Juice of 1 lime
1 avocado, sliced into cubes and scooped
Fresh cilantro, for garnish

Prepare rice according to package directions. Saute garlic until just lightly browned, then add in onion and bell pepper. Cook until slightly softened, between 5 and 10 minutes, then add black beans and rice to warm through. Garnish with lime juice, avocado, and cilantro.

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Olive Garden Pasta E Fagioli

12 Sep

Recipe Source: CopyKat Recipes

As a busy blogger, it sometimes happens that I cook and photograph a dish, only to store it on my computer for a year before blogging it. This happens to be such a recipe, going back to my pre-vegetarian days. I haven’t made it lately, but suspect it would be just as delicious with the ground beef left out, or a meatless substitute.

colorful Pasta e Fagioli

This soup is wonderful and hearty, perfect for a cold day, even a light lunch. I’ve ordered it, along with a salad, many times in an attempt to control my portion size at Olive Garden – the only Italian restaurant in my small hometown.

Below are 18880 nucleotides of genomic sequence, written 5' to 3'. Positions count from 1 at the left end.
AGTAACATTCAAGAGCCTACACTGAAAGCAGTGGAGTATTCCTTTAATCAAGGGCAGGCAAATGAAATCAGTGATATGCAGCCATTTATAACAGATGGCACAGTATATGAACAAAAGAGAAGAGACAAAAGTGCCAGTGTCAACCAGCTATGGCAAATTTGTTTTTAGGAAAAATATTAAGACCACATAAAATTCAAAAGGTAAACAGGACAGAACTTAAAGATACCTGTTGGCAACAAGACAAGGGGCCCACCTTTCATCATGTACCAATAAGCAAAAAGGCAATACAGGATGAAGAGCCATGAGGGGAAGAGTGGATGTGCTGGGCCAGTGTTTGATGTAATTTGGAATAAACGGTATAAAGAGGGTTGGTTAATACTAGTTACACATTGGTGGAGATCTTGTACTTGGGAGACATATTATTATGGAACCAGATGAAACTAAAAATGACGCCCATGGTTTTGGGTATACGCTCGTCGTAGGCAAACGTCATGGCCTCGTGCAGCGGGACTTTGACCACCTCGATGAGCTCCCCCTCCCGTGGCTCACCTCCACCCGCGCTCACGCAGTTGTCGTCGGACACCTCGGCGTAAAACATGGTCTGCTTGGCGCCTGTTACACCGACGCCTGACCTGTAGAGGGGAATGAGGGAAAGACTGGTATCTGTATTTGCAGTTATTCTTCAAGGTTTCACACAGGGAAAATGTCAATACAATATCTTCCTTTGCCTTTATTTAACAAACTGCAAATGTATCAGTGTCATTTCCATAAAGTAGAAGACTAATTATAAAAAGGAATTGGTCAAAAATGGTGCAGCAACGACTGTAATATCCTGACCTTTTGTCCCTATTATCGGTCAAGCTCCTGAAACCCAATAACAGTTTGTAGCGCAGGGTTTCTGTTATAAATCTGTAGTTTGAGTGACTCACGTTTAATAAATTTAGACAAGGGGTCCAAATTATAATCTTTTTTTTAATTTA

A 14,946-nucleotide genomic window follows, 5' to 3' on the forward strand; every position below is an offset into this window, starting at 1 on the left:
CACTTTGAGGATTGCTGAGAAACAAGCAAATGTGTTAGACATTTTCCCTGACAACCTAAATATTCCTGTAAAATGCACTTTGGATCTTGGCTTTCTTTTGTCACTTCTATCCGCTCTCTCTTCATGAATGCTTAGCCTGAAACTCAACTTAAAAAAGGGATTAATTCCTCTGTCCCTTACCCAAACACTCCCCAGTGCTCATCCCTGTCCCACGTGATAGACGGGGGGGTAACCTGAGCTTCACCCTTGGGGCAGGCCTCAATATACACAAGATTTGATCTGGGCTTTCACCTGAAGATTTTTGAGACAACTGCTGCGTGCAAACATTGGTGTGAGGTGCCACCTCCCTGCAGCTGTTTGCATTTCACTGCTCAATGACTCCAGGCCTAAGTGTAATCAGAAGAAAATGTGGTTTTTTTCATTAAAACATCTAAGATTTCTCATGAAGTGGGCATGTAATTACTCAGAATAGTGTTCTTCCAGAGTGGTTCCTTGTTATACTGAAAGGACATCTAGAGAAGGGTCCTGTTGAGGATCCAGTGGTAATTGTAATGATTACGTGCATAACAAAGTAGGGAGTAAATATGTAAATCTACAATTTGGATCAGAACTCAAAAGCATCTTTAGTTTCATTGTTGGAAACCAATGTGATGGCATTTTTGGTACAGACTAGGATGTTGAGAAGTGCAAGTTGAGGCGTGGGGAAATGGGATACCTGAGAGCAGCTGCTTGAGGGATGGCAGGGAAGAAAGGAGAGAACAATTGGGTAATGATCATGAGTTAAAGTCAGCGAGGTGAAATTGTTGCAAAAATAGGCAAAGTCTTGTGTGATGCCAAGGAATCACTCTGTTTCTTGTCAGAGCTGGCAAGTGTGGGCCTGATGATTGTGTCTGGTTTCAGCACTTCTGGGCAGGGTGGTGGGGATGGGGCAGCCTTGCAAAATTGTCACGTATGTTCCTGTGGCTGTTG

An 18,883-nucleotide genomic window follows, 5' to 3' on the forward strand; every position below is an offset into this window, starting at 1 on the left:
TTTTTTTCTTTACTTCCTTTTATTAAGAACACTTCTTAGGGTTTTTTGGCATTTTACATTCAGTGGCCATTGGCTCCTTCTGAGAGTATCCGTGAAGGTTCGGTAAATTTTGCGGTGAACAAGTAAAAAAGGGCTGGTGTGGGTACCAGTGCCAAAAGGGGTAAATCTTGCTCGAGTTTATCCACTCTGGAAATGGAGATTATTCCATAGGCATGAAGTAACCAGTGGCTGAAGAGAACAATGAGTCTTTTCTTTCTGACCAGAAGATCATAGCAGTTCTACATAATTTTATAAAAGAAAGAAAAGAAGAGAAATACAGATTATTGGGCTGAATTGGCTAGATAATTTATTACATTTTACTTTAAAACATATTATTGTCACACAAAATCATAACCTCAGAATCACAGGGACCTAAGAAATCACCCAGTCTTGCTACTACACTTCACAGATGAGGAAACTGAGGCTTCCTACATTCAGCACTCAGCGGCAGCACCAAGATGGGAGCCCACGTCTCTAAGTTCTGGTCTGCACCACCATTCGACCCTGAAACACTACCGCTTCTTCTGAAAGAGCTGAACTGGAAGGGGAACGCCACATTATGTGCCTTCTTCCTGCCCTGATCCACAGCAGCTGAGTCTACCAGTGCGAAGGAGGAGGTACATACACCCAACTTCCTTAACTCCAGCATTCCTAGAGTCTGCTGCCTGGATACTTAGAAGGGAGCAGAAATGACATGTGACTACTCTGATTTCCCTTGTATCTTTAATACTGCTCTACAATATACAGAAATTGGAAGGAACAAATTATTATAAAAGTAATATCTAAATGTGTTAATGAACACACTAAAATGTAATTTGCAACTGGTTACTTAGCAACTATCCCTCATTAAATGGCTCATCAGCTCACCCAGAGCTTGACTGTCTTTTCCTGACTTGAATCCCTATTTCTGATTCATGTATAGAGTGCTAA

I like that this soup can serve as a one-dish meal, as it combines vegetables, protein and pasta all-in-one. Throw in a side salad and piece of crusty bread, and it’s very satisfying. This is the first “CopyKat” recipe I’ve made, and it’s pretty spot-on from what I remember ordering in the restaurant. I scaled down the ingredients to make this more manageable for home cooking.

Pasta e FagioliBon Appetit! Or as they’d say on an Italian plate, Buon Appetito!

RECIPE – Olive Garden Pasta E Fagioli

2 teaspoons vegetable Oil
1 pound Ground beef
6 ounces Onion; chopped
7 ounces Carrots; slivered
7 ounces Celery; diced
24 ounces Tomatoes; canned, diced
1 cup cooked Red Kidney beans
1 cup cooked White kidney beans
44 ounces Beef stock
2 teaspoons Oregano
2 teaspoons Pepper
3 teaspoons Parsley; (fresh chopped)
1 teaspoons Tabasco sauce
24 ounces Marina Style Spaghetti sauce
4 ounces dry pasta Shell macaroni; or other pasta

Saute beef in oil in large 10-qt. pot until beef starts to brown. Add onions, carrots, celery and tomatoes and simmer for about 10 minutes. Drain and rinse beans and add to the pot. Also add beef stock, oregano, pepper, Tabasco, spaghetti sauce, and noodles. Add chopped parsley. Simmer until celery and carrots are tender, about 45 minutes.

Makes about 5 qts, serves 6.

Tip: If you want to freeze this soup, it is best when you don’t add the pasta, cooked pasta doesn’t freeze very well. If you freeze the soup you can always cook up some fresh pasta and stir it in when you are ready to serve your family.